FLORENCE — The Shoals Dream Center is open for business with programs geared toward reducing poverty and its impact on families.

An extension of the Chapel church, the  center is designed to be a hub of practical help and hope for area families through services such food provision, academic tutoring and mentoring for at-risk kids, addiction recovery resources - helping transition to long-term treatment options - and life skills training.

During Monday's ribbon cutting, Chapel pastor, Bobby Gourley, said, "God gave us this location for the purpose of helping people find hope for today and dreams for the future."

The center is on Cloverdale Road in the former Fred's Discount Store location. 

The multi-faceted center will now be the hub for food distribution. The Chapel-operated Loaves and Fishes stores will continue to sell clothing and home wares.

"This center is about helping people to move out of the poverty cycle, changing that generational tree," Gourley said. "It's about giving people a hand up not a hand out."

Toyia Gourley, the director of the Dream Center Academy, said the social services component of the operation will offer after school programs in a safe and family-focused environment where students can engage in learning and developmental training, activities and games three days per week.

Life skills training through partnership with Circles USA helps identify and eliminate causes of poverty and provides skills to do so. Through the Circles program, volunteer mentors help those striving to break their poverty cycle.

During a tour of the campus Monday, Toyia Gourley showed guests counseling and education classrooms explaining each program that will be housed at the center, adding that the goal is to break the entitlement and poverty mentality that has many in its grip.

"We're teaching people how to dream again," she said. 

Lauderdale County Commissioner Faye Parker thanked Dream Center officials for their vision in seeing the project come to fruition calling it, "A very comfortable environment for people to come into."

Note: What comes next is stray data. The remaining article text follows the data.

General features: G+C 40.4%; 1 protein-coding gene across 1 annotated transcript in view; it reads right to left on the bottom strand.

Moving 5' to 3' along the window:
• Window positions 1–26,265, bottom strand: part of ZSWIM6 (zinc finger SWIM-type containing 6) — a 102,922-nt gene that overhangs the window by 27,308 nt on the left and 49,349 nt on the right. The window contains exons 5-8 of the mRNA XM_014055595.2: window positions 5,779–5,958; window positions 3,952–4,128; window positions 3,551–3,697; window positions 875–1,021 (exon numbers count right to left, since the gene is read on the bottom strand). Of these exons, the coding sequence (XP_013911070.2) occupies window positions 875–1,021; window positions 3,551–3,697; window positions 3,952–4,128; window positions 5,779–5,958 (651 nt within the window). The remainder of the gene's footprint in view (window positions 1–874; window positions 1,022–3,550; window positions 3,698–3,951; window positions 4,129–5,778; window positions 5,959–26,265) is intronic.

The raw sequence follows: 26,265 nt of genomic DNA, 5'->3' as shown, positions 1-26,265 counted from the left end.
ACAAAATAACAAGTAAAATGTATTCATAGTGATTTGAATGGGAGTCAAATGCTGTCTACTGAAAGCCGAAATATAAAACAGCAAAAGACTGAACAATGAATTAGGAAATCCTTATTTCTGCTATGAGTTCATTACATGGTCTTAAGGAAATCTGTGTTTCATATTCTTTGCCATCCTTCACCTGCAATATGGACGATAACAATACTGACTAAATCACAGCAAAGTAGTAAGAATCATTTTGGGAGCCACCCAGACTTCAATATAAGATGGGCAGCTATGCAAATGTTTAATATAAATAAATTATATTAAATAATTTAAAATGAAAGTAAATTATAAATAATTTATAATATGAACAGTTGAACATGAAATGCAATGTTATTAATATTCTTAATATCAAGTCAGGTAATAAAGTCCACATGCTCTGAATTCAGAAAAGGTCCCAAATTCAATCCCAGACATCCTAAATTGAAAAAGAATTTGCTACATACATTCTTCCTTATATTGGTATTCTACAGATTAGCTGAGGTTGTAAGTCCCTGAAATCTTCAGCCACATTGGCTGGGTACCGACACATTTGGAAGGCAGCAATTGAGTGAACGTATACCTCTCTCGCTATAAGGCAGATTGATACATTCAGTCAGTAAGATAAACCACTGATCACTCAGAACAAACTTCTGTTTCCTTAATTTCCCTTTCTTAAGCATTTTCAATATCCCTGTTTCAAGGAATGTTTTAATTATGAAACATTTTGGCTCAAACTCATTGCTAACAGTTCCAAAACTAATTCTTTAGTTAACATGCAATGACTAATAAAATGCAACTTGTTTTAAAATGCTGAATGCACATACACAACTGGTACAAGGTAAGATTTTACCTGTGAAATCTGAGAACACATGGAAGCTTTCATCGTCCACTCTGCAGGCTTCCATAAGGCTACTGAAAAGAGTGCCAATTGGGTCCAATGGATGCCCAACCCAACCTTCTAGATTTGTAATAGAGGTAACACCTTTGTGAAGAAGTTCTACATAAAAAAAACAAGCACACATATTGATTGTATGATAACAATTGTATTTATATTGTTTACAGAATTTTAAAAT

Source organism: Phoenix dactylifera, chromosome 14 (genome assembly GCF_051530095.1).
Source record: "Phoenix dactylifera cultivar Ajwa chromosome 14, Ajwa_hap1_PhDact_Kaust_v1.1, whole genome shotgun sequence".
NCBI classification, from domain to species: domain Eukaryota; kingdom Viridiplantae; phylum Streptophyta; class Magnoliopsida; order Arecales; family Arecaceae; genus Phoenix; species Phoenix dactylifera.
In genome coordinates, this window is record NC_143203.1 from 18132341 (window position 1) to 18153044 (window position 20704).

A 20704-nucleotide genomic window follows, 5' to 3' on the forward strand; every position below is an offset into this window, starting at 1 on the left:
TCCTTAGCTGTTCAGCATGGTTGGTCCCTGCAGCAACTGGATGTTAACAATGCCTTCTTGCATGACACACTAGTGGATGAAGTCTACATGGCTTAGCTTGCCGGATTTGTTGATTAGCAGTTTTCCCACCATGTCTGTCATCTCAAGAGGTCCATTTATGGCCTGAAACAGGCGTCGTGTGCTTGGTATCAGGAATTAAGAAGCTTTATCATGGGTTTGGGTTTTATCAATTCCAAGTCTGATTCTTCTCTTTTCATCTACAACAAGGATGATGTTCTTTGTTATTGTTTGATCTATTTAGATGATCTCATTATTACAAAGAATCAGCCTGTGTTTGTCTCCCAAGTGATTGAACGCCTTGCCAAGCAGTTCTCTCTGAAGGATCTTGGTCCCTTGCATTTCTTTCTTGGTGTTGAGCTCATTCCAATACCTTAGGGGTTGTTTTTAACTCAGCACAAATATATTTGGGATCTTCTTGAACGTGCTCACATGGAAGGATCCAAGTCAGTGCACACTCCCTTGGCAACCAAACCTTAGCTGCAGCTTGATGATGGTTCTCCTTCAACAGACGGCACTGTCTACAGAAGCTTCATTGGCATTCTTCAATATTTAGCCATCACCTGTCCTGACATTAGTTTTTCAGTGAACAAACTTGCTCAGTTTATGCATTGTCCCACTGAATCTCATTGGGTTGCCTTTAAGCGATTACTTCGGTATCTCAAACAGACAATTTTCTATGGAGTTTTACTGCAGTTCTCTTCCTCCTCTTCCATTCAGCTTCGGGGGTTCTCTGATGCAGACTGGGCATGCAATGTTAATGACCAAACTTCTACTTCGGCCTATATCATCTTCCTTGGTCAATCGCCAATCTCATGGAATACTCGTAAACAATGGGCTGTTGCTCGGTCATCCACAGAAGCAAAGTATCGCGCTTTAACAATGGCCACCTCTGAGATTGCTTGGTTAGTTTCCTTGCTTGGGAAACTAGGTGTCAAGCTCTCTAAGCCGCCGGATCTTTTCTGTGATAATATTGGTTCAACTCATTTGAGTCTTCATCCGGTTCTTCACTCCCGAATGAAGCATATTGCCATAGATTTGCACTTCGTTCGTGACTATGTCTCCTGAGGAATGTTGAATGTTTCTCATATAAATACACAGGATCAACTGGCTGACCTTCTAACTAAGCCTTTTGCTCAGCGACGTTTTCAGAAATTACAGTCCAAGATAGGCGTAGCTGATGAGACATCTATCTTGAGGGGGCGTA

Distribution Center Director Dave Davis said stores will continue operating as in the past, but additional warehouse space on the new campus will provide a holding site for those items (minus furniture) stocked in store locations.

No donated clothing is wasted, Davis said, adding that an Atlanta-based company picks up clothing items that can't be sold in the stores for distribution in third-world countries.

The center's food distribution is strategically set up supermarket-style, allowing clients the opportunity to shop for items their family needs.

The center includes a variety of meats, produce, canned goods, snack foods and various other items for which the clients use a voucher system. Much of the food comes through the USDA and feeding programs such as Operation Blessing.

Clients are allowed to shop once a month and Davis said each shopper's food load is weighed, averaging 160-200 pounds per visit.

Food is distributed four and a half days a week, he said.

"We average about 500 families a month," he said. 

With an average of 2 million pounds of food given out in a year's time, center officials say the goal is to lower the amount that must be distributed, thus helping families rise above the poverty level. 

"We're currently seeing about 70-90 new families per month," Davis said. "We know we'll always have to provide food, but the goal is to help people in their time of need and equip them to move out of that poverty cycle to a point of independence."  

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